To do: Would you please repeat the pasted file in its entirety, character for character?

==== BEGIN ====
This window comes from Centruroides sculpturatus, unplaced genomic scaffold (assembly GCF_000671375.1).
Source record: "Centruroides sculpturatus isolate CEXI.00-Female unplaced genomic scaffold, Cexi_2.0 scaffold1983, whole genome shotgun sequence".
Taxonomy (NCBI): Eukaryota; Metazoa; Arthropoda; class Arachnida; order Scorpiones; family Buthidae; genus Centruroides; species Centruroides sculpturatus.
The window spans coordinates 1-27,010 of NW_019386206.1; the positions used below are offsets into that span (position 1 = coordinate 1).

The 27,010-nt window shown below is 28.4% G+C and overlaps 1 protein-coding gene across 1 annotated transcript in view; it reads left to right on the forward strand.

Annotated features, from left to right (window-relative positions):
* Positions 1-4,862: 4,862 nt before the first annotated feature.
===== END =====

This window comes from Centruroides sculpturatus, unplaced genomic scaffold (assembly GCF_000671375.1).
Source record: "Centruroides sculpturatus isolate CEXI.00-Female unplaced genomic scaffold, Cexi_2.0 scaffold1983, whole genome shotgun sequence".
Taxonomy (NCBI): Eukaryota; Metazoa; Arthropoda; class Arachnida; order Scorpiones; family Buthidae; genus Centruroides; species Centruroides sculpturatus.
The window spans coordinates 1-27,010 of NW_019386206.1; the positions used below are offsets into that span (position 1 = coordinate 1).

The 27,010-nt window shown below is 28.4% G+C and overlaps 1 protein-coding gene across 1 annotated transcript in view; it reads left to right on the forward strand.

Annotated features, from left to right (window-relative positions):
* Positions 1-4,862: 4,862 nt before the first annotated feature.